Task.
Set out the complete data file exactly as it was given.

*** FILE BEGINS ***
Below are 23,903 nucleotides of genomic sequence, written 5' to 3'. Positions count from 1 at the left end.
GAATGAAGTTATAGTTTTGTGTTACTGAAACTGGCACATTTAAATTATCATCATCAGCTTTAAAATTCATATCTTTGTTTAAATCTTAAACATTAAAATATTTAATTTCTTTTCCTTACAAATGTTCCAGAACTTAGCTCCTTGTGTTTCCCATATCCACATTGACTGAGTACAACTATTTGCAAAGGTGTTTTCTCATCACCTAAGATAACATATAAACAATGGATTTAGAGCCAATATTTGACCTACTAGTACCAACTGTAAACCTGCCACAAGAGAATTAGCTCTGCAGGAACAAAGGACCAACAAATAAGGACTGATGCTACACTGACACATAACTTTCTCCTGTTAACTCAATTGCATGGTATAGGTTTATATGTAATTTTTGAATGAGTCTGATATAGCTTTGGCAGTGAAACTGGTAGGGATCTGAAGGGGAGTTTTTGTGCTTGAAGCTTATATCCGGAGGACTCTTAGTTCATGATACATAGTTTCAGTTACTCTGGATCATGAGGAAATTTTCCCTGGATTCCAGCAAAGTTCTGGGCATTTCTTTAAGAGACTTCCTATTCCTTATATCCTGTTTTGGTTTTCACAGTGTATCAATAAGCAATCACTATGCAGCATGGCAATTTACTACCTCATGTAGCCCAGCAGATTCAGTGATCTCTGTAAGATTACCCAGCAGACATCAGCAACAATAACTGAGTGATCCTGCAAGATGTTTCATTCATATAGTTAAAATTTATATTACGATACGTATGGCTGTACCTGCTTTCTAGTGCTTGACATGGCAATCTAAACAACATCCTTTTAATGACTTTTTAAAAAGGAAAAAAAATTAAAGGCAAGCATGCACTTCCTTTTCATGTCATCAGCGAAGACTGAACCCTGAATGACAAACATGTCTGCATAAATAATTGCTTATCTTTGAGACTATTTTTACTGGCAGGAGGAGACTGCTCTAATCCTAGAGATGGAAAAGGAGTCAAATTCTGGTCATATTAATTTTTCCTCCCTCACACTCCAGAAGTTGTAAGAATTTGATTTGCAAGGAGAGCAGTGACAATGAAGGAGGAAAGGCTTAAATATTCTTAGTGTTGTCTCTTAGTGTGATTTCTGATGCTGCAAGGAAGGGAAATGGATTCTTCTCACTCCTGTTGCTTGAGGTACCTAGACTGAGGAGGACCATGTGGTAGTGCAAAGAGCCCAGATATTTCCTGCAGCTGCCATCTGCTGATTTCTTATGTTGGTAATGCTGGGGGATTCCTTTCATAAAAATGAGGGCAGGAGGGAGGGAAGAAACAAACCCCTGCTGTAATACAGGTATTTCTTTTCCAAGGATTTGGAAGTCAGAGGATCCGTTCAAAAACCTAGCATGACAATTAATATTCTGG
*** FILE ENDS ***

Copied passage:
Below are 23,903 nucleotides of genomic sequence, written 5' to 3'. Positions count from 1 at the left end.
GAATGAAGTTATAGTTTTGTGTTACTGAAACTGGCACATTTAAATTATCATCATCAGCTTTAAAATTCATATCTTTGTTTAAATCTTAAACATTAAAATATTTAATTTCTTTTCCTTACAAATGTTCCAGAACTTAGCTCCTTGTGTTTCCCATATCCACATTGACTGAGTACAACTATTTGCAAAGGTGTTTTCTCATCACCTAAGATAACATATAAACAATGGATTTAGAGCCAATATTTGACCTACTAGTACCAACTGTAAACCTGCCACAAGAGAATTAGCTCTGCAGGAACAAAGGACCAACAAATAAGGACTGATGCTACACTGACACATAACTTTCTCCTGTTAACTCAATTGCATGGTATAGGTTTATATGTAATTTTTGAATGAGTCTGATATAGCTTTGGCAGTGAAACTGGTAGGGATCTGAAGGGGAGTTTTTGTGCTTGAAGCTTATATCCGGAGGACTCTTAGTTCATGATACATAGTTTCAGTTACTCTGGATCATGAGGAAATTTTCCCTGGATTCCAGCAAAGTTCTGGGCATTTCTTTAAGAGACTTCCTATTCCTTATATCCTGTTTTGGTTTTCACAGTGTATCAATAAGCAATCACTATGCAGCATGGCAATTTACTACCTCATGTAGCCCAGCAGATTCAGTGATCTCTGTAAGATTACCCAGCAGACATCAGCAACAATAACTGAGTGATCCTGCAAGATGTTTCATTCATATAGTTAAAATTTATATTACGATACGTATGGCTGTACCTGCTTTCTAGTGCTTGACATGGCAATCTAAACAACATCCTTTTAATGACTTTTTAAAAAGGAAAAAAAATTAAAGGCAAGCATGCACTTCCTTTTCATGTCATCAGCGAAGACTGAACCCTGAATGACAAACATGTCTGCATAAATAATTGCTTATCTTTGAGACTATTTTTACTGGCAGGAGGAGACTGCTCTAATCCTAGAGATGGAAAAGGAGTCAAATTCTGGTCATATTAATTTTTCCTCCCTCACACTCCAGAAGTTGTAAGAATTTGATTTGCAAGGAGAGCAGTGACAATGAAGGAGGAAAGGCTTAAATATTCTTAGTGTTGTCTCTTAGTGTGATTTCTGATGCTGCAAGGAAGGGAAATGGATTCTTCTCACTCCTGTTGCTTGAGGTACCTAGACTGAGGAGGACCATGTGGTAGTGCAAAGAGCCCAGATATTTCCTGCAGCTGCCATCTGCTGATTTCTTATGTTGGTAATGCTGGGGGATTCCTTTCATAAAAATGAGGGCAGGAGGGAGGGAAGAAACAAACCCCTGCTGTAATACAGGTATTTCTTTTCCAAGGATTTGGAAGTCAGAGGATCCGTTCAAAAACCTAGCATGACAATTAATATTCTGG